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Diagnosed stomach infection. Having abdominal pain. vomiting. Took injection. Done ultrasound. Underlying cause?

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9 days ago I felt little pain in left abdominal area, which mildly continued to for 2 days until a very severe pain with vomiting at morning around 5 am, had no choice so took spasmo proxivon, which also vomited after 20 mins, around 7:30 am reached Doctor, who gave me 2 injections for vomiting and pain, after an hour I felt bit relief but in just 5 mins pain started again, by that time my family doctor also arrived, so he gave me another pain killer injection in vein and told to go for full abdominal ultrasound, I went right away and got it done, after 1 hour I came back to my family doctor with no pain and ultrasound report, which was completely normal. So my family doctor diagnosed stomach infection and gave me medicine for 5 days, now after 5 days I don't have pain in that area, but from day before yesterday I was feeling frequent urge to urinate and constant pain in lower stomach along with pain travelling through penis and also pain in testicles, so went to Doctor yesterday and he put on medicine with Cefakind 500, my question is how things are getting effected, please provide more information.
Posted Mon, 27 May 2013 in Abdominal Pain
Answered by Dr. Grzegorz Stanko 16 minutes later

Thank you for the query.

Your symptoms can be caused by urinary tract stones or urinary tract infection.
Urinary tract stones usually give sudden, strong pain which can be located on the one side of back or lower abdomen. The pain can also radiate to the testis, groin or even a leg. Frequent urination and burning during urination appears. Blood in the urine can be also present. Nausea and vomiting appears with strong pain attack.
Urinary tract infection gives similar symptoms however the pain appears gradually and is rather mild than strong.

Lower left abdominal pain can also be caused by diverticulitis (this condition is strongly associated with constipation, problems with stool and blood in stool can be present), inguinal hernia (the lump can be present in the groin area, especially when standing and coughing).

With all these conditions, ultrasound can be negative as it is very sketchy test. Stones when present in the ureter, are usually invisible for an ultrasound.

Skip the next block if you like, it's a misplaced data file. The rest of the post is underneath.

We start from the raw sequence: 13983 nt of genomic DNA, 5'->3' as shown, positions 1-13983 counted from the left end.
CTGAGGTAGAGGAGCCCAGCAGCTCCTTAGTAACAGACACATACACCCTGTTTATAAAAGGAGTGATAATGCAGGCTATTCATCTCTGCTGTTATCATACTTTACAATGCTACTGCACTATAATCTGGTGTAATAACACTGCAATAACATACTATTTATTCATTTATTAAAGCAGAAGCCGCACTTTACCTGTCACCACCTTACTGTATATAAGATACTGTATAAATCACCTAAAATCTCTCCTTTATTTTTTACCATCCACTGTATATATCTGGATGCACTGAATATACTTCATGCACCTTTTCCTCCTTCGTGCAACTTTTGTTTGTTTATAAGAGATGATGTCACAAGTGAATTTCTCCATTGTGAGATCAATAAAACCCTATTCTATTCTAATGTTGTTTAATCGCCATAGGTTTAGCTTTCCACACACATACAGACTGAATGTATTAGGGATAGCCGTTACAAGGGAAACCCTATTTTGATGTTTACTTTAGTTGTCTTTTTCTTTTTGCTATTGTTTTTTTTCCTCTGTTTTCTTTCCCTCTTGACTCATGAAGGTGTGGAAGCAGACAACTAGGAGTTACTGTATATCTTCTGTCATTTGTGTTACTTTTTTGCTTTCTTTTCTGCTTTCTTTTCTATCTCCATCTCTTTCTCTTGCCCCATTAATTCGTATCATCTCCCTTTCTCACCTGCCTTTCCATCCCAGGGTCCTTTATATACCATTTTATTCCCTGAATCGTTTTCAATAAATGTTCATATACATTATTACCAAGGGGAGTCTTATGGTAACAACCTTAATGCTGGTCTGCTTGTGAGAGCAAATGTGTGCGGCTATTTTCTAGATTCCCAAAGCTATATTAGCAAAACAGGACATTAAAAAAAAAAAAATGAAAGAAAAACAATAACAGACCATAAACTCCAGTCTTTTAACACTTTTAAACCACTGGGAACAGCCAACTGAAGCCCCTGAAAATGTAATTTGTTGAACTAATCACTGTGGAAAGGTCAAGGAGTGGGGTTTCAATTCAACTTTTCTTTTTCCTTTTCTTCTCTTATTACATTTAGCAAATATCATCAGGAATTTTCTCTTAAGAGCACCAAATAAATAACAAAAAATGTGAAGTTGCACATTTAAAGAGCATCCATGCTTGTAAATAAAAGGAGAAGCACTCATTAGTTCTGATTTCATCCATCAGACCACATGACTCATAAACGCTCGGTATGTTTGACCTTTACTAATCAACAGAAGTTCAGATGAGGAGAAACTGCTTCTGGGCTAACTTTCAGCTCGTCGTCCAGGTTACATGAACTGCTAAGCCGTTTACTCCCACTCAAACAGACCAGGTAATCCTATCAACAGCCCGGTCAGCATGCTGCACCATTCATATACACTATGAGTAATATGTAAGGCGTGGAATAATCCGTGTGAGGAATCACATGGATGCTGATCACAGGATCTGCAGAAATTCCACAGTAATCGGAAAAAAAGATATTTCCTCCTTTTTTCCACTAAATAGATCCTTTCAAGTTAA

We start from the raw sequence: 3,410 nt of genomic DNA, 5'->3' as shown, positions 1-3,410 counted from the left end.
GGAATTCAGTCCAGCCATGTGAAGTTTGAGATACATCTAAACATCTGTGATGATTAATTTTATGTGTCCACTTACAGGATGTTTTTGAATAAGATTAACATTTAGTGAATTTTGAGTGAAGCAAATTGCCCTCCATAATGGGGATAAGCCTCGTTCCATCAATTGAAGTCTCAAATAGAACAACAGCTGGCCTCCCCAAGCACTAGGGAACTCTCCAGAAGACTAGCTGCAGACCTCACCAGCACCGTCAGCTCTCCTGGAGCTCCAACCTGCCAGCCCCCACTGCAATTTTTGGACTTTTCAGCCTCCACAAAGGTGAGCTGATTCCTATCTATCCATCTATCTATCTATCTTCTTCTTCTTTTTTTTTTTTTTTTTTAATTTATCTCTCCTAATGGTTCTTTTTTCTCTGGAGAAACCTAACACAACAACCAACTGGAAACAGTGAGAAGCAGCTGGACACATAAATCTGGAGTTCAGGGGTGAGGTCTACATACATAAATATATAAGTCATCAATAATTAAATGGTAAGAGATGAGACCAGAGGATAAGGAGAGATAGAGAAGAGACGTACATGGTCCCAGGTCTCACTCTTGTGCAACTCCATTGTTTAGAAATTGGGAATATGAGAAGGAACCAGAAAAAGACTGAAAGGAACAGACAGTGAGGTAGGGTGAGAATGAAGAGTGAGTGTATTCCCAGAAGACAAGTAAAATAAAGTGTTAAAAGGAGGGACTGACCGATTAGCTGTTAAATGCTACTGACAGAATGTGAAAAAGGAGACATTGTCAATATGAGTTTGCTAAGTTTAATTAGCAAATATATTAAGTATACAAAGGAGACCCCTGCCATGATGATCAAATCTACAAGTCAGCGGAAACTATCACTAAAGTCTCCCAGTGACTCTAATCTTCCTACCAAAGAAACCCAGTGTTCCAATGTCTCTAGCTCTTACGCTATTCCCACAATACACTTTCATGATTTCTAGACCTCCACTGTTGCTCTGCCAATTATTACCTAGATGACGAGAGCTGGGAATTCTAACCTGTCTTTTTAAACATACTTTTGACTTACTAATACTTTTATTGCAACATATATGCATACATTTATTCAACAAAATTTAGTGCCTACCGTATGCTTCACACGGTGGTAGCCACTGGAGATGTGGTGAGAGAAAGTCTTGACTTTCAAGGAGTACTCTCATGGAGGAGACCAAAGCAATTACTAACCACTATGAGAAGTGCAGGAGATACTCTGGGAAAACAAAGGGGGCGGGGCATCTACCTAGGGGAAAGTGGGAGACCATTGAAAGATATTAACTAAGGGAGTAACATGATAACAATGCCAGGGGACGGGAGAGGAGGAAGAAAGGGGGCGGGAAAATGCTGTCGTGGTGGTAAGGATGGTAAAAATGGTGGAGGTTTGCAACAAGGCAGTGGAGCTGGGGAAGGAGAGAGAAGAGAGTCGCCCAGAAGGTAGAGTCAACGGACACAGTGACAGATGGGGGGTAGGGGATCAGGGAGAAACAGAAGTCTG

That is why I suggest you to have some tests. Urine analysis, blood work and CRP level should be checked. WBC (white blood cells) and CRP elevation will confirm an infection. Erythrocytes and leukocytes in the urine will allow suspecting stones.

In case of changes in the urine, you should drink plenty of water and use cranberries supplements. Increase physical activity so the stones can get excreted. In case of pain, hot bath can be very helpful.

Hope this will help. Feel free to ask further questions.
Above answer was peer-reviewed by
Follow-up: Diagnosed stomach infection. Having abdominal pain. vomiting. Took injection. Done ultrasound. Underlying cause? 3 hours later
Thanks for the reply.
I don't have left abdominal pain anymore, but my concern is now only on lower abdominal pain, though im taking Cefakind 500 from yesternight, and now I don't feel any pain, there was never any pain or burning sensation while passing urine. My family doctor told me to take cefakind 500 twice daily for 3 days, also told me to wear supporter (suspensory bandage), please let me know what Cefakind 500 medicine is for? I have noted your points regarding Urine and blood tests, please also provide more information regarding which Urine and blood tests need to be performed.
Answered by Dr. Grzegorz Stanko 9 hours later
Urinary tract infection or stones do not have to show up with all mentioned symptoms. Moreover, the symptoms can change depending on which part of the urinary tract is affected right now.
As stones migrate from kidneys to urinary bladder, your pain could start with left abdominal pain (left ureter) and now become lower abdominal pain (urinary bladder). Frequent urge to urinate is quite characteristic symptom of these two conditions.

Cefakind is an antibiotic. Therefore, your doctor assumes that there is an infection. This antibiotic can be used for urinary tract infection, however you don’t know if such is present.
That is why I have asked you to have some tests. By blood tests, I meant CBC (complete blood count), CRP level, regular urine analysis and urine culture test (to establish which bacteria are causing your infection and what antibiotic to choose).
Just note that all this tests can be negative. It’s because you are on antibiotic.

Hope this will help.
Above answer was peer-reviewed by
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